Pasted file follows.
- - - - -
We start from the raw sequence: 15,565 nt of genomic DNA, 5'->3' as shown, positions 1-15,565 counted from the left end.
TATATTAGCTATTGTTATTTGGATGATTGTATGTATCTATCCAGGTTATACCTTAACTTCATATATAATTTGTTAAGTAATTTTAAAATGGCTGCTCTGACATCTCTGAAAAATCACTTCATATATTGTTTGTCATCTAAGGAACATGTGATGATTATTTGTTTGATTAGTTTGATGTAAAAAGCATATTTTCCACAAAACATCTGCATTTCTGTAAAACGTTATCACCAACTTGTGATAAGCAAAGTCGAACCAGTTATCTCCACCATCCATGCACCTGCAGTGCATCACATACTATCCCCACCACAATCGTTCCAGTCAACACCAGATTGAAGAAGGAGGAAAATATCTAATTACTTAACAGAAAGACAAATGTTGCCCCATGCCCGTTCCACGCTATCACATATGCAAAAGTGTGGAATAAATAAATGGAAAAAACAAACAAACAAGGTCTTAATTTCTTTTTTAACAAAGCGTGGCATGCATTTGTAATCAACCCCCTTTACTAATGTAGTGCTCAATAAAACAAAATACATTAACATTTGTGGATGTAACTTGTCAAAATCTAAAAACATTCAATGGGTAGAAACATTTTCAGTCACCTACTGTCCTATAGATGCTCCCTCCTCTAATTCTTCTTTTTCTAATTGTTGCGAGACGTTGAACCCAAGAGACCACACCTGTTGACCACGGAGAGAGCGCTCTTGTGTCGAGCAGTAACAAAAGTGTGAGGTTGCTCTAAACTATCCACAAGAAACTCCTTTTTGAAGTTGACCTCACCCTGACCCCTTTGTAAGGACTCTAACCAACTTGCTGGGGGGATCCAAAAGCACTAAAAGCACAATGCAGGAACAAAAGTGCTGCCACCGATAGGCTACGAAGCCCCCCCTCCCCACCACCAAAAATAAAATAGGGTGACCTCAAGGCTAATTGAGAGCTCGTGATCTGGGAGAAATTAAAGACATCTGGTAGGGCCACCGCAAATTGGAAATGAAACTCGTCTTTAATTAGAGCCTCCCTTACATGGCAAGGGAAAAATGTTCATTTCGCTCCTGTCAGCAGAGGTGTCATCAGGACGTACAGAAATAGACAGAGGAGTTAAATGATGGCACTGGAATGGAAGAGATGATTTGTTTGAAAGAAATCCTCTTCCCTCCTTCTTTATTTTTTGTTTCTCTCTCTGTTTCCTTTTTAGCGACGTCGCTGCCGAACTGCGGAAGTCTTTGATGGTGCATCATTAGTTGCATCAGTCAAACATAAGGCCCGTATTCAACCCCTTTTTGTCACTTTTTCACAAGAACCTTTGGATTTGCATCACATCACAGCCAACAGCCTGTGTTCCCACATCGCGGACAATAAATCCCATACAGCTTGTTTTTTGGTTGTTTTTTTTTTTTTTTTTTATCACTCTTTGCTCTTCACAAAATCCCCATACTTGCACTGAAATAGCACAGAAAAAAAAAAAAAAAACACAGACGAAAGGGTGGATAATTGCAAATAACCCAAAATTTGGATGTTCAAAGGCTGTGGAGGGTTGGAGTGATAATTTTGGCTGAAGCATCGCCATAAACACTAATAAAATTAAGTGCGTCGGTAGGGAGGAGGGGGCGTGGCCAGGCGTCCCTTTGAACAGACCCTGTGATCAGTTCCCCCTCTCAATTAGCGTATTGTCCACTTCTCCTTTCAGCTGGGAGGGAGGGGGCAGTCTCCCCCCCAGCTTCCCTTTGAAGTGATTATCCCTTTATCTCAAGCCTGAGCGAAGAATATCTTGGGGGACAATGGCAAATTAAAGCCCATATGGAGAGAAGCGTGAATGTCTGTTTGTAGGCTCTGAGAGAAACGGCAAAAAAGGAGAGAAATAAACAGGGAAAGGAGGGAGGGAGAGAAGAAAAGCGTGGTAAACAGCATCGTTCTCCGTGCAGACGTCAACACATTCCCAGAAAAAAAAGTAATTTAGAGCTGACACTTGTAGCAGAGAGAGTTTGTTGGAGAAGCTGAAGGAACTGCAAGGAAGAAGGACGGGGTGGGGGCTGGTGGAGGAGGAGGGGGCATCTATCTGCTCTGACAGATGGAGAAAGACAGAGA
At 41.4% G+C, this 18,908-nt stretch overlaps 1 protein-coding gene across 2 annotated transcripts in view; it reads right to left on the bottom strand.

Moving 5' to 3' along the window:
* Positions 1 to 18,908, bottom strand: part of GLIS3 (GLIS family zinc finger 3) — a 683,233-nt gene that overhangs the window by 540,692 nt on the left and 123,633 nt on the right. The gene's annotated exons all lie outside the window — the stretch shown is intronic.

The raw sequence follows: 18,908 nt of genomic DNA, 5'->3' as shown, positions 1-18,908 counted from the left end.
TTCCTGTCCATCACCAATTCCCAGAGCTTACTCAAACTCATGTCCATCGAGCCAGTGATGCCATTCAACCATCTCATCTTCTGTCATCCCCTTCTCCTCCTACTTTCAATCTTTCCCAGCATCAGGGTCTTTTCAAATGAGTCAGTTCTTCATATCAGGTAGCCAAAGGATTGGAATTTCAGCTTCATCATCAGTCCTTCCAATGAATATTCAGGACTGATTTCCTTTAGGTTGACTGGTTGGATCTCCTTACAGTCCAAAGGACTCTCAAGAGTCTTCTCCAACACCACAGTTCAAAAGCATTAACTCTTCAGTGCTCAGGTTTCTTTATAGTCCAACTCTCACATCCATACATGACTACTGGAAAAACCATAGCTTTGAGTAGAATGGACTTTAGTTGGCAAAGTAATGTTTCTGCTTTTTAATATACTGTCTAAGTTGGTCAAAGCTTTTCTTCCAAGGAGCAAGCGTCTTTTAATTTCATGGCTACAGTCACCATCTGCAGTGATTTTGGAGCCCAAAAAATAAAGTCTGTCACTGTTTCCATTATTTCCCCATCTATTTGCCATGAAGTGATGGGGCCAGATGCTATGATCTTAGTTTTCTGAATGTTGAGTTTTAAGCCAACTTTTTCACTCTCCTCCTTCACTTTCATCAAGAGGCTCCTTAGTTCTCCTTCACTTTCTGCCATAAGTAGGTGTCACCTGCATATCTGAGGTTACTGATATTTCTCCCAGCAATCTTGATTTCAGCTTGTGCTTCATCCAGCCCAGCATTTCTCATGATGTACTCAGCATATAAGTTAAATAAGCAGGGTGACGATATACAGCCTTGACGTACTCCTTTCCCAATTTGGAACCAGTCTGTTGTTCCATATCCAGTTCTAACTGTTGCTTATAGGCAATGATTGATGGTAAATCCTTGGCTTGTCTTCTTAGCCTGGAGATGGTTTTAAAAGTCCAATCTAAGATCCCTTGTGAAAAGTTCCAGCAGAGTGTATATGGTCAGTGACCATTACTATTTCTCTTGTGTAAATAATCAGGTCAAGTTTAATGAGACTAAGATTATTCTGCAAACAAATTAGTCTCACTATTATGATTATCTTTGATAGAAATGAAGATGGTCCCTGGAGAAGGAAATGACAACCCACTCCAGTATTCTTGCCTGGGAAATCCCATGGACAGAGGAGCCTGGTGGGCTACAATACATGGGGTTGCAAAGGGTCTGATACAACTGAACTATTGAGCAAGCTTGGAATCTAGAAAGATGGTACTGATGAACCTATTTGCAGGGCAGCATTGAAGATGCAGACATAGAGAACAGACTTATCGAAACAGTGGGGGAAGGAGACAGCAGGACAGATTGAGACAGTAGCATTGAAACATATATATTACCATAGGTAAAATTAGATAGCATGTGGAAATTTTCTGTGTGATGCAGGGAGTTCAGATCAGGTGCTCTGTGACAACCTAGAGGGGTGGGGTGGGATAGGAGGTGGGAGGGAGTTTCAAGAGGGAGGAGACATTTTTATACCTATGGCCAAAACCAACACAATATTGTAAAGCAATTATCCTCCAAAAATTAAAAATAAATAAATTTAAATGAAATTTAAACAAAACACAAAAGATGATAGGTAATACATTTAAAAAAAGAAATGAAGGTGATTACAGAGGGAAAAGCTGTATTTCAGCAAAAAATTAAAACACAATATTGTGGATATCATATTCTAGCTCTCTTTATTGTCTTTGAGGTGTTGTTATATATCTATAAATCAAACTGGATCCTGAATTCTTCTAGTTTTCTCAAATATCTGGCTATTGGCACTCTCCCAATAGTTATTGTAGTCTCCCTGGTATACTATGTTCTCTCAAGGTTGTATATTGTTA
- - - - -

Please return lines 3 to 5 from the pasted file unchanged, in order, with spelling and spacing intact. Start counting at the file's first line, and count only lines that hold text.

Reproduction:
At 41.4% G+C, this 18,908-nt stretch overlaps 1 protein-coding gene across 2 annotated transcripts in view; it reads right to left on the bottom strand.

Moving 5' to 3' along the window:
* Positions 1 to 18,908, bottom strand: part of GLIS3 (GLIS family zinc finger 3) — a 683,233-nt gene that overhangs the window by 540,692 nt on the left and 123,633 nt on the right. The gene's annotated exons all lie outside the window — the stretch shown is intronic.